Andrea Mauro was physically restrained, force-fed horseradish and shocked with play buzzers as a child when they had tantrums or failed speech therapy exercises.
All of this was done to them by the people their parents had sought out to “help” them. Mauro, an autistic activist and student studying clinical psychology at CCAC, is a survivor of early intervention and Applied Behavior Analysis — a scientific discipline that employs techniques meant to change a person’s socially significant behavior. Far from being helpful, Mauro said the experience was “traumatic.”
“The reason why a lot of people didn’t think this was abhorrent in the long term was that I started acting ‘normal,’” they said. “It paid off.”
Mauro was one of several speakers present at the Pittsburgh Center for Autistic Advocacy and Pitt’s Students for Disability Advocacy group’s Disability Day of Mourning event. The event, which 30 people attended in the William Pitt Union Thursday evening, was part of a nationwide vigil.
The vigil, which has been held every year on March 1 since 2012, brings disability communities in cities across the world together to honor victims of filicide. “Filicide” is the legal term for a parent murdering their child. In the disability community, “filicide” is used when talking about a parent or other relative killing a child or adult relative with a disability. According to the Autistic Self Advocacy Network, an organization that seeks to advance goals of equal access, rights and opportunities for autistic people, filicide is commonly portrayed as perpetrated out of the relative or caretaker’s frustration or pity.
Different speakers at the Pitt event shared their experiences as disabled individuals during the event and called for an end to these actions.
According to the ASAN, more than 550 people with disabilities have been victims of filicide in the past five years. Research from the Ruderman Family Foundation has found at least one disabled person is killed by a relative or caregiver per week.
Cori Frazer, a director of the Pittsburgh Center for Autistic Advocacy, began the vigil. They said the event, besides being a day to remember those who have passed, is also an opportunity to bring awareness to these tragedies and demand justice for all disabled people.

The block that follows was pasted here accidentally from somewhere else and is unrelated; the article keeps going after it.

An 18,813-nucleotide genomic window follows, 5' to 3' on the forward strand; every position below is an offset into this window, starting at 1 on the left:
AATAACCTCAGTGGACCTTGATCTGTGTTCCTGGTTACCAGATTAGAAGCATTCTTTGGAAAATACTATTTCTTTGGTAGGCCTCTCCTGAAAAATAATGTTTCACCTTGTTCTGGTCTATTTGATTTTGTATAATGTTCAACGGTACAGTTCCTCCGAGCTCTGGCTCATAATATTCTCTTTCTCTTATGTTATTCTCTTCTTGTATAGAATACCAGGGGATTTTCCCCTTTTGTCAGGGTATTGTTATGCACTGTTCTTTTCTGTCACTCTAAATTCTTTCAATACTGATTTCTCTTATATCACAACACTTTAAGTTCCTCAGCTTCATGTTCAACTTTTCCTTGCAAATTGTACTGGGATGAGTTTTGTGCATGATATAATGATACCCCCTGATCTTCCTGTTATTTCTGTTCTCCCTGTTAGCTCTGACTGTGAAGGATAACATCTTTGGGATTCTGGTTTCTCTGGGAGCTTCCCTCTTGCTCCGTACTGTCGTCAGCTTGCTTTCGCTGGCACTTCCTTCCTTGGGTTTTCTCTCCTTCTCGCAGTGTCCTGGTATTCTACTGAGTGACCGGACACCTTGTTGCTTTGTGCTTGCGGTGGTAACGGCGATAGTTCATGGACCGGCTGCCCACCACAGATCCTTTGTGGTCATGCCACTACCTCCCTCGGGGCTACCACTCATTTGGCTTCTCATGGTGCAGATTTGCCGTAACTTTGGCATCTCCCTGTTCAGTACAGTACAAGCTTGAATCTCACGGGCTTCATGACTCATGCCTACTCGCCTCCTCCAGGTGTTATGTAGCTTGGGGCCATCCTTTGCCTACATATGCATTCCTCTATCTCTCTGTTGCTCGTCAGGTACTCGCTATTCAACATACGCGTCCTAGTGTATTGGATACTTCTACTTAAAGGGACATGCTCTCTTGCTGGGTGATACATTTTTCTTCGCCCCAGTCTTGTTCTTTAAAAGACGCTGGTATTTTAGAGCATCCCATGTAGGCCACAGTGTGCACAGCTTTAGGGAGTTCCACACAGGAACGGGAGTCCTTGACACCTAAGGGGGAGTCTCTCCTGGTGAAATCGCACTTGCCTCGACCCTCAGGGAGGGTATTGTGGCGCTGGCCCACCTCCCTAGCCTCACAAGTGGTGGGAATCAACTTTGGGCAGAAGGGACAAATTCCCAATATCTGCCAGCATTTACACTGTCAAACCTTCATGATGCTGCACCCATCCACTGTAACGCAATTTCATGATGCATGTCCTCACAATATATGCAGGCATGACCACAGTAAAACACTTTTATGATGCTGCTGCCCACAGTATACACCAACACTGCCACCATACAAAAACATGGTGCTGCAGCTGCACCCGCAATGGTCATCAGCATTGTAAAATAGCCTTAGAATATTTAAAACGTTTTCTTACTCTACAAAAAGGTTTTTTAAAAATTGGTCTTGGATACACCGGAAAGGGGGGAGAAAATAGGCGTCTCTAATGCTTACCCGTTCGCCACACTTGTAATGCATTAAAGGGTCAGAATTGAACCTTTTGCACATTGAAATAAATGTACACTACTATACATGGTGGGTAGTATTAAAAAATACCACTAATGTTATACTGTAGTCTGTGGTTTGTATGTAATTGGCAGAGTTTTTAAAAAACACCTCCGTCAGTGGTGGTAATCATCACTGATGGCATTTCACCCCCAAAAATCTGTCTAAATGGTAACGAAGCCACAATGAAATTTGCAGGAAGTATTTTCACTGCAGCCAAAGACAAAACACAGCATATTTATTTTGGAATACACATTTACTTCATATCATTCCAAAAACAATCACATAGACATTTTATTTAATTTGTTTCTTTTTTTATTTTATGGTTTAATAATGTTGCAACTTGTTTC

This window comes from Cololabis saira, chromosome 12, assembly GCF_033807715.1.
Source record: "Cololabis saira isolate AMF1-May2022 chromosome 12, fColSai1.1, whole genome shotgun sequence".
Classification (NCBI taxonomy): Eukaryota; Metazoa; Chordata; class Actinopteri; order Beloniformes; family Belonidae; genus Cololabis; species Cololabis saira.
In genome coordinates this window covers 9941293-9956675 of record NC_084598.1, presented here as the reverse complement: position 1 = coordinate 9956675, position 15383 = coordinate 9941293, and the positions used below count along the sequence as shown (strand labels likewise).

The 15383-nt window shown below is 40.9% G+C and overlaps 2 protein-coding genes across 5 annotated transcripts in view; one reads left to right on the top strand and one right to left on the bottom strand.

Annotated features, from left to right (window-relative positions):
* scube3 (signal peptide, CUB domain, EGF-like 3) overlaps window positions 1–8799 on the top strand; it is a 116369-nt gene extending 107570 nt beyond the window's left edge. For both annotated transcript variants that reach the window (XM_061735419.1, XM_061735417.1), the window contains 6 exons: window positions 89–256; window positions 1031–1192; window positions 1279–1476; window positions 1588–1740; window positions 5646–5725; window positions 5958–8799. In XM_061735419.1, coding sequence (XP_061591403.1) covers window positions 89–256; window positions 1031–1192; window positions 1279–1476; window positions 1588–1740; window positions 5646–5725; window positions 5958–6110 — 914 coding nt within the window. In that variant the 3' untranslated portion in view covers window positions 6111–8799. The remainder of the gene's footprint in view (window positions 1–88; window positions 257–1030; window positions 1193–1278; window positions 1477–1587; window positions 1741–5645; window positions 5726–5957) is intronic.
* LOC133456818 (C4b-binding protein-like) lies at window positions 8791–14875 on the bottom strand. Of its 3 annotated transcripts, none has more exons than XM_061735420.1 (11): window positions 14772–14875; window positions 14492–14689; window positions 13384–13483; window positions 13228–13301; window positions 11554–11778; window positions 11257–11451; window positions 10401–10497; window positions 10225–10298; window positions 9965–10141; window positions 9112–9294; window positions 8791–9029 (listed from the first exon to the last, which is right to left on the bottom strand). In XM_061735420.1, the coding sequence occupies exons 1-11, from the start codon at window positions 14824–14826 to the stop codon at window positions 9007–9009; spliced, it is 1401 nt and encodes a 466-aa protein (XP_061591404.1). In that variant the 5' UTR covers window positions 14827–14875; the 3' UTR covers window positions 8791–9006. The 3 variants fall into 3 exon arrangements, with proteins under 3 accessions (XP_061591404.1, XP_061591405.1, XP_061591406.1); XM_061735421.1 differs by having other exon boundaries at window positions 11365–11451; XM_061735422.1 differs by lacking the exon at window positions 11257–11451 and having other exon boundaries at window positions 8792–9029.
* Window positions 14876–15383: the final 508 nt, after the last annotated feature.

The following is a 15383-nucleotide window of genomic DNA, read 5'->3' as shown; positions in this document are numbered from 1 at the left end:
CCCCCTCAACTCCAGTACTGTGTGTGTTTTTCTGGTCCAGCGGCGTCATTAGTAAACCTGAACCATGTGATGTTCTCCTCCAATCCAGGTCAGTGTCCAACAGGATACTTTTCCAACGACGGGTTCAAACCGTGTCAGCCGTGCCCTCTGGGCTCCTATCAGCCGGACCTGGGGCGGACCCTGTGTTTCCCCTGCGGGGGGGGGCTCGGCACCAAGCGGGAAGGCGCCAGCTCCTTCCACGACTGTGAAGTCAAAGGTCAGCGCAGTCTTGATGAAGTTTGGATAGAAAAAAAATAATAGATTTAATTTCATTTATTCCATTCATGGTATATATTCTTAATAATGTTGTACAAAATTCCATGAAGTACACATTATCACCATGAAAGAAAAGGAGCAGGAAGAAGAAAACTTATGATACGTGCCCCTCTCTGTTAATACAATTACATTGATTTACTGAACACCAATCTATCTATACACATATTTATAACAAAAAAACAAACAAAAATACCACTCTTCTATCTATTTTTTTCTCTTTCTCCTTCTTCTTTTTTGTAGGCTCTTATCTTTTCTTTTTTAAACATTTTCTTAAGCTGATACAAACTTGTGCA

“Tonight, we mourn for the dead,” Frazer said. “Tomorrow, and in the coming days, we continue to fight like hell for the living.”
Lauren Stuparitz, a prison abolitionist with Coalition to Abolish Death By Incarceration, echoed Frazer’s statement. She said the vigil was a “somber occasion, a significant one and a radical one.” According to Stuparitz, violence toward disabled people is pervasive through many realms of their lives, taking place in their homes, school and places of work. She said this violence is “dehumanizing” and “hurts us all.”
“Not only are we, our disability community, criminalized, abused, targets of ableist oppressions, aggressions and barriers … but some of us are killed,” Stuparitz said. “Disability is still being considered a real reason to hurt and kill us.”
Mauro said because of their autistic behavior, they were perceived as a tragedy to their family until their behaviors were “normalized” by the therapy.
“My autistic behavior is actually a fundamental lens of who I am. The therapy didn’t really do much for me other than really damage me,” Mauro said.
Mauro said the idea that something about them needed to be fixed is what causes the abuse and deaths of many disabled people.
“This narrative, that the ends justify the means, the value of a person can only be judged by what they mean to normal people and how palatable they are, is deeply damaging and deeply dangerous and leads to the murder of so many people,” they said.
Bethany Ziss is a disabled person and a pediatrician who spoke at the vigil. She said she is often met with questions as to why disability is considered a risk factor in the abuse and neglect of children. As a pediatrician, she often asks herself what doctors do to contribute to the stigma of disability. She presented a poem explaining how medical education has perpetuated disability stigma.
“In medical school, they didn’t teach us that it was OK to kill people with disabilities. They just rounded all the hospital floors and shook their heads, and clicked their tongues, and said, ‘He has no quality of life. She should be DNR … the best thing for him would be if he should earn his angel wings,’” she recited.
Michelle Walker, a speaker, consultant and founder of Lend An Ear Consulting, an organization that holds classes, seminars and individual consultations to teach people American Sign Language, found the idea that another person having the right and authority to end a disabled individual’s live “repulsive.”
“We deserve to be fought for. And I refuse to let anyone tell me or you any different,” she said.